Carlos Manuel has always lived amid the beauty of La Palma, a little town near the mountains in Pinar del Río, a spot on the Cuban map, nestled between Bahía Honda and the Valley of Viñales. Perhaps it was that experience that caused him to look around him, from a very early age, with a piercing gaze. In fact, that background has influenced him so much that while he has tried his hand at other forms of art, landscapes come to him almost genetically, determinately.
“Like a country boy at heart,” he loves Havana, but needs to know that he inhale and breathe deeply; in back of him stand the ancient limestone formations known as mogotes, and in front of him, just a few kilometers away, is the sea—where he can swim as much as he likes with no fear of pollution.
He dreams that someday the local Community Cultural Center, where he took his first steps as an artist, will be revitalized: “La Palma has a lot of talent, and a large group of young people with a predilection for painting. Those young people need to be able to learn, channel their interests, and express themselves.”
Like other landscape artists, during the work process he uses photography “to capture the moment”; however, he says, he does not copy reality such as it is. Instead, he adds elements here and there and changes colors with the purpose of reinforcing feelings and emotions: “The sky might be very clear and blue, but the piece requires a gray sky—rougher and more tempestuous—so I completely intentionally change the intensity of the colors or add a mountain or a palm tree to convey a feeling. Everything depends on what I want to focus on at a given moment.”
Human beings are included—and play a leading role—in Carlos Manuel’s landscape work because, he says: “It is another way of giving expression to spirituality.” When he paints the countryside, he almost always depicts human beings working the land or tending to animals, but now he has been inspired to do a series with special characteristics: “I’m stopping to depict people who go on visits to the countryside. Country people don’t usually receive their visitors in the living room; they usually welcome you in their bohío (thatch-roofed open-air area), which is generally in the back yard, where the kitchen is. Everybody sits down there on taburetes (traditional cowhide chairs) to chat, leaning back against the posts, drinking coffee or eating, with their plates in their hand or on the table. For me, that is a fascinating scene, and it is the one that I would like to preserve.”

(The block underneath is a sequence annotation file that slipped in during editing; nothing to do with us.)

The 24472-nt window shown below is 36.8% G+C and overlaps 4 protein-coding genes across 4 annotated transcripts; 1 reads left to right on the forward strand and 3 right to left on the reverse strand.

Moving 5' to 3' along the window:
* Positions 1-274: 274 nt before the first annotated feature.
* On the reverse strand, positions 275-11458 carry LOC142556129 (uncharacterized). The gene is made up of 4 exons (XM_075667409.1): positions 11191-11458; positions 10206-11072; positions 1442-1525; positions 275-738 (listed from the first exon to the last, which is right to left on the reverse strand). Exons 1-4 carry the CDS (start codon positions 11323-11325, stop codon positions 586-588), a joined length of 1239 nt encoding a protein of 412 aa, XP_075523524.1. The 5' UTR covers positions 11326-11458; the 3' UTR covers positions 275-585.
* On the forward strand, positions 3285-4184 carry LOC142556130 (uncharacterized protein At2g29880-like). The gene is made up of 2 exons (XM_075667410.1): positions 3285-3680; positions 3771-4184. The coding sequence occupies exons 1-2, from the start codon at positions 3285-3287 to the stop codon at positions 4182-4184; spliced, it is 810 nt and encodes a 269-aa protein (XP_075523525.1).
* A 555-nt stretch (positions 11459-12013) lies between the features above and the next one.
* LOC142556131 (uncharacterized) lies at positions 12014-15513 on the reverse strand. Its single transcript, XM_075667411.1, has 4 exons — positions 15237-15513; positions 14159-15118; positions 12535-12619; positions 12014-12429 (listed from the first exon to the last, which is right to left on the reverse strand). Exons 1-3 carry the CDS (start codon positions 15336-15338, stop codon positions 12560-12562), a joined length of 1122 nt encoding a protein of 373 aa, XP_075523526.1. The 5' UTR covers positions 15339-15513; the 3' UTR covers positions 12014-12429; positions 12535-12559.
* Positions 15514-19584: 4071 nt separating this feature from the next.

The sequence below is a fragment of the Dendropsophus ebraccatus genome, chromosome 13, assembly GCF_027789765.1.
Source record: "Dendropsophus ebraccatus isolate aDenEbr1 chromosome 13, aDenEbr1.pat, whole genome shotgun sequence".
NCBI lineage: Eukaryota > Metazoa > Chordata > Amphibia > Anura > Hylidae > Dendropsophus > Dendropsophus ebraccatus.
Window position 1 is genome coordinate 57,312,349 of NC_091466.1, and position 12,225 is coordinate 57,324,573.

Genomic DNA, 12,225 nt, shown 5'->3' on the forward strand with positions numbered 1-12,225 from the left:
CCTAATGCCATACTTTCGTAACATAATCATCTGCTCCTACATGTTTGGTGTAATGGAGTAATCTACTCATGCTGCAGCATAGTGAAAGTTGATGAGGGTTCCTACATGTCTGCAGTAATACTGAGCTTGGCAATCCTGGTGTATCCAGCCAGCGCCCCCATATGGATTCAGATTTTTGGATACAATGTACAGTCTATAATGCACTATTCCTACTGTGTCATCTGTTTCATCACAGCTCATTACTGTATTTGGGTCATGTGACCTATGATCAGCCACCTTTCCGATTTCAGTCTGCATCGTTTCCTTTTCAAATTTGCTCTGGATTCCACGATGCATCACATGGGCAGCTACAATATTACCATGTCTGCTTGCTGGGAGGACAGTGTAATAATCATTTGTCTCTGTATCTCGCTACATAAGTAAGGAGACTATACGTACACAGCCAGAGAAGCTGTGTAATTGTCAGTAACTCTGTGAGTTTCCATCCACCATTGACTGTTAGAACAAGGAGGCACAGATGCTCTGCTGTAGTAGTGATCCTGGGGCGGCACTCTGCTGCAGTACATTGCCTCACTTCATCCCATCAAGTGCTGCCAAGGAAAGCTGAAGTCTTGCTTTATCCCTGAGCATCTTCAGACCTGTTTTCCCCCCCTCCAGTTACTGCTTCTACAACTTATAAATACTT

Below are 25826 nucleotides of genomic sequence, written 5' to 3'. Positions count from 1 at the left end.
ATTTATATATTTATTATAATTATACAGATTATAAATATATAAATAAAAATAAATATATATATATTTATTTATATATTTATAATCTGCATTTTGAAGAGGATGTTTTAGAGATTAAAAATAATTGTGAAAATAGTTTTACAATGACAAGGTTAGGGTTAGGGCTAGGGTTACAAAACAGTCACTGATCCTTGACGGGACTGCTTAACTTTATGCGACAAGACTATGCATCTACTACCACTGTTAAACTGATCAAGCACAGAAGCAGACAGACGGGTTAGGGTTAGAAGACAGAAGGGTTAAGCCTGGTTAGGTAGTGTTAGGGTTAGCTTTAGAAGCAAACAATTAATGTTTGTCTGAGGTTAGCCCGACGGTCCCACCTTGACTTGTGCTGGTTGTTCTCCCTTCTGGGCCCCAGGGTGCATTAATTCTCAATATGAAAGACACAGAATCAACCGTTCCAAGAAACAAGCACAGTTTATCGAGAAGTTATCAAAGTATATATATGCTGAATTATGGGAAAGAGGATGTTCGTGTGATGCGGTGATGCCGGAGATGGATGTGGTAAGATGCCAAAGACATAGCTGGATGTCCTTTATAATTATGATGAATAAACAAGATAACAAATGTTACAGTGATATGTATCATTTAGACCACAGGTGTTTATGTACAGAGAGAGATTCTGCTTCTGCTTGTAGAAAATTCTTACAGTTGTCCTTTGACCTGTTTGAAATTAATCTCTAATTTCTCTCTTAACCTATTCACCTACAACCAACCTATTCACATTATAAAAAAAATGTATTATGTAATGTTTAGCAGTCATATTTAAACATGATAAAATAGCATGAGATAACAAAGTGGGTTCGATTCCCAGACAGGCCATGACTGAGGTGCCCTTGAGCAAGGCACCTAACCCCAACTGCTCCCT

He says he feels very comfortable painting in large format because it allows him to concentrate more on the details, something that characterizes his work: “A bird fluttering around in the corner of a painting can be developed subsequently, as another idea. Large format gives me more possibilities for expression, and I think it gives my work cohesion.”
Carlos Manuel has no set schedule; it often happens that he devotes himself so fully to the act of creation that “it might be night or early morning, and I don’t realize that the hours have passed.”
With respect to use of color, he reveals that he does not have any special preferences, but admits that at one time orange, yellow, and red predominated, harmonizing or attenuating a range of blue hues. Now, he says, doing landscapes has obliged him to create his own, mutating language; for example: “In the summer, the mogotes are a thick, intense green that does not provide you with any contrasts or nuances, which is why you have to find variations so that what you’re making is a state of mind, not a true copy. That is my landscape: a state of mind.”
Far from the noise and hustle of the city, Carlos Manuel continues making art in his little corner of Pinar del Río—which can’t be accessed by road, because there isn’t any—and covering canvases with bits and pieces of his life, “which I wouldn’t change for anything in the world.”